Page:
Sep 01 2023
Mind of the millennial
By Carina Madrid, Adrián Charansonnet
One of many stereotypes about millennials is that they want everything right now. No waiting, no complications.
However, for one couple who Alain Pérez Munoz met, the idea of living for the present seemed scary rather than exciting.
“My clients met a couple approaching 60 who spent all of their income on vacations and did not have a single peso in savings for their future,” said the three-year MDRT member from Mexico City, Mexico. “This couple told them they felt worried because they had nothing for their retirement, and their anguish clicked with my clients, who also wanted to travel frequently. They realized they couldn’t let themselves become like this.”
That anxiety led to a discussion about retirement planning with the young clients now aware that the future could be tragic if they don’t plan ahead.
Talkin’ ’bout his generation
In addition to planning for retirement coverage, Pérez, himself a millennial, works with 200 clients on education planning, investments, life insurance and insurance for major medical expenses. He found these clients — many of whom are freelance architects, accountants, graphic designers, photographers, marketing professionals and consultants and do not have benefits or a pension through an employer — through connections with his own natural market, referrals and prospecting.
For referrals, Pérez asks clients to introduce him to people who are personable, accessible and successful. This ensures that potential new clients will be responsive and easy to work with as well as earning a comparable income to his existing clients. He begins the conversation by asking how they met the person who referred them and what that person told them about Perez.
“In most cases, they already have in mind that they want to save for their retirement,” Pérez said. “If not, I ask about their experience, challenges and goals with saving, tell them a little about what I do, and ask if there is anything that I shared with them that they are interested in working on soon. Sometimes they already know that they will not have a pension and want to see what their options are.”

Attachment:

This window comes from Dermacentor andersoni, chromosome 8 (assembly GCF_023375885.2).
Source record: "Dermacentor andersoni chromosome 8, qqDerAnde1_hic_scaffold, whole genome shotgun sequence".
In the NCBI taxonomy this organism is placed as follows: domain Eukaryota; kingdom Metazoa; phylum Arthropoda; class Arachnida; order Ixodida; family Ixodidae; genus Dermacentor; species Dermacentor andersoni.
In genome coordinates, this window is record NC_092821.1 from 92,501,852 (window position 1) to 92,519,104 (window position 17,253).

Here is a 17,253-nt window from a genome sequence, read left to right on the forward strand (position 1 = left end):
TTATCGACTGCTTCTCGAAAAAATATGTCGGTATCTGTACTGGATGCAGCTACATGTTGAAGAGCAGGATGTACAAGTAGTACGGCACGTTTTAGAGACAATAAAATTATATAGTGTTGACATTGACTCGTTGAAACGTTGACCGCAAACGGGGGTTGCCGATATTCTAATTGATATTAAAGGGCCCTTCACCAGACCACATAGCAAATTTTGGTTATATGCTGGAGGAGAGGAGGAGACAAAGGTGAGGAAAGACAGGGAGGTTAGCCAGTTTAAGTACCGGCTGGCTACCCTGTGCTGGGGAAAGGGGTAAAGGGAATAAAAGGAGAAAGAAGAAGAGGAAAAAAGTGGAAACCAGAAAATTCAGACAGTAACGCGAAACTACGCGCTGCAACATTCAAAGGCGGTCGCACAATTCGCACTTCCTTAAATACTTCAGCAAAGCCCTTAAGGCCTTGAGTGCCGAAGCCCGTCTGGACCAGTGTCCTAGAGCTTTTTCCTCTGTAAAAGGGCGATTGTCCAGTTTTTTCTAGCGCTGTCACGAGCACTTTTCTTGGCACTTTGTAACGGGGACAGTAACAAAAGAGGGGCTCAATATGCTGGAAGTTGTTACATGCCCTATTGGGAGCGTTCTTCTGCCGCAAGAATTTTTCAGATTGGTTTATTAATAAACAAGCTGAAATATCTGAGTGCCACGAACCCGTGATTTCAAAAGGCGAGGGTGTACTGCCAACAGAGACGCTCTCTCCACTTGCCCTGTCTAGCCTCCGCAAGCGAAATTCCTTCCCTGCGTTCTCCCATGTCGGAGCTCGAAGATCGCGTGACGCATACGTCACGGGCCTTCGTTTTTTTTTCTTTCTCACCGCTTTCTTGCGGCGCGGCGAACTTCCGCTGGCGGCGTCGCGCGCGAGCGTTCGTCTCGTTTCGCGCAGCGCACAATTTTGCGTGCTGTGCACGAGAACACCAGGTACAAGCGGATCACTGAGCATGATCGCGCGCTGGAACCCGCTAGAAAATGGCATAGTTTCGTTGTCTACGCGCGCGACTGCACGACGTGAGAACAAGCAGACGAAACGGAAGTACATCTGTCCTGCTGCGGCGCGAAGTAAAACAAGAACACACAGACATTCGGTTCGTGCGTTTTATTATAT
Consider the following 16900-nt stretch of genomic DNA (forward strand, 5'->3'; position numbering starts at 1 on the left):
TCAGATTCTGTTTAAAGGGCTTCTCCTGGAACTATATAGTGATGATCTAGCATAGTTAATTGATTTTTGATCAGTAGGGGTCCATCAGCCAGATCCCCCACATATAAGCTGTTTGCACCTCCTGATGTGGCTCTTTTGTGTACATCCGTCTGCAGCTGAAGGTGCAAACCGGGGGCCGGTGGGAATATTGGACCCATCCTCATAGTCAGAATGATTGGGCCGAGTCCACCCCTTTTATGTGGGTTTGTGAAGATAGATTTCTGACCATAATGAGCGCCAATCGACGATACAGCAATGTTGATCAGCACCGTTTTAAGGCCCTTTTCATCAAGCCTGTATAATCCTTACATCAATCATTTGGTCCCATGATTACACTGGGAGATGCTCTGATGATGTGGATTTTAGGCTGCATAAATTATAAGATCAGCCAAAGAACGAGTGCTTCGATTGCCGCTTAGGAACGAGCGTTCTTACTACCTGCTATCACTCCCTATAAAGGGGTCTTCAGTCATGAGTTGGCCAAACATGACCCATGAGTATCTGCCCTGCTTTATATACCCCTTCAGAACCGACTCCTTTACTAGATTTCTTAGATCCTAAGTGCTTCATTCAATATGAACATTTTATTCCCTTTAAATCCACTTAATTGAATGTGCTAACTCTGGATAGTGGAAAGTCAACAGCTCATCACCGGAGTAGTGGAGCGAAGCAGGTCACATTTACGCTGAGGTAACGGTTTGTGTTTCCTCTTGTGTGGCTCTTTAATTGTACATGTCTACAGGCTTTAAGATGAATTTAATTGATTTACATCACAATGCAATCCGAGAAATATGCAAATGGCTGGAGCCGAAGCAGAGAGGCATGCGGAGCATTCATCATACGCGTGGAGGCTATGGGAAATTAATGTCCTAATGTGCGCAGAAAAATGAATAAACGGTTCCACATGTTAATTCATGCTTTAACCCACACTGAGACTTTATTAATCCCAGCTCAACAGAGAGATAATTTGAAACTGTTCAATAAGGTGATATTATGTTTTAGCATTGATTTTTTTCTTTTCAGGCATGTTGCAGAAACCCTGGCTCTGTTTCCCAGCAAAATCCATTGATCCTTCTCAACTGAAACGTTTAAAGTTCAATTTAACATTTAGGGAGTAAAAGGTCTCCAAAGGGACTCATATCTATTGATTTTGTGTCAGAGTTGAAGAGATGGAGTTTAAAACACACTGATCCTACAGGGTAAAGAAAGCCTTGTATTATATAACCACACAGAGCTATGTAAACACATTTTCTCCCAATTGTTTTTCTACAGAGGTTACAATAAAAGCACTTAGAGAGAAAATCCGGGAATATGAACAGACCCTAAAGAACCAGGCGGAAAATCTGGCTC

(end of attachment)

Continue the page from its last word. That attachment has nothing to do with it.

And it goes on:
For prospecting, Pérez posts useful information on social media that can help potential clients and establish his expertise about the coverage he provides. He also shares advice, tools and strategies for personal finance and invites people to take action.
His prospecting is not limited to the online world, however. Pérez also has found the gym to be an effective place to meet people organically and engage in conversations that reveal what he does. Only if the person shows interest in his work will he exchange contact information and invite them to schedule an appointment.
Regardless of where the client originated, Pérez has found success with the timeless strategy of breaking down the macro into the micro. For his clients, that means breaking down an annual contribution to a daily contribution and equating that figure to less than the price for a cup of coffee.
“This helps them see that it is possible and easy to have a great impact on their retirement without sacrificing something significant in their lifestyle,” he said.
Of course, many of these discussions are informed by Pérez’s own understanding of what millennials are experiencing, including increases in the cost of living and property prices, plus fears about losing the ability to work and provide for themselves or their family. When communicating with these clients, he recommends the following:
- Remember that millennials are informed and connected to technology. So, explanations can be easier, meeting times can be shorter, and opportunities often exist for virtual connections via video conferencing, video messages and more.
- Avoid complex language or extending the length of the initial conversation. Jargon and a long meeting could make them lose interest.
- Fully prepare and resolve any client concerns. Overlooking these needs can create distrust and reluctance to move forward.
- Offer a series of proposals and assess how they react. Don’t definitively impose an amount of money from the start. Introduce flexible solutions and determine if adjusting the amount of the premiums is necessary.
- Establish how they prefer to be contacted and how often. Some clients may want to connect every few months. Others only want Pérez to reach out if he has something of value to share. Regardless, maintained connection and follow-up is often a high priority.
- Develop additional touch points. For Pérez, that includes a newsletter, blog items, and adding clients to his social networks so he can be aware of changes in their lives, interests and birthdays.
“Being active on social networks allows you to be current in their minds,” he said. “You can continue to attract them with new ideas and become a reference for them and their friends.”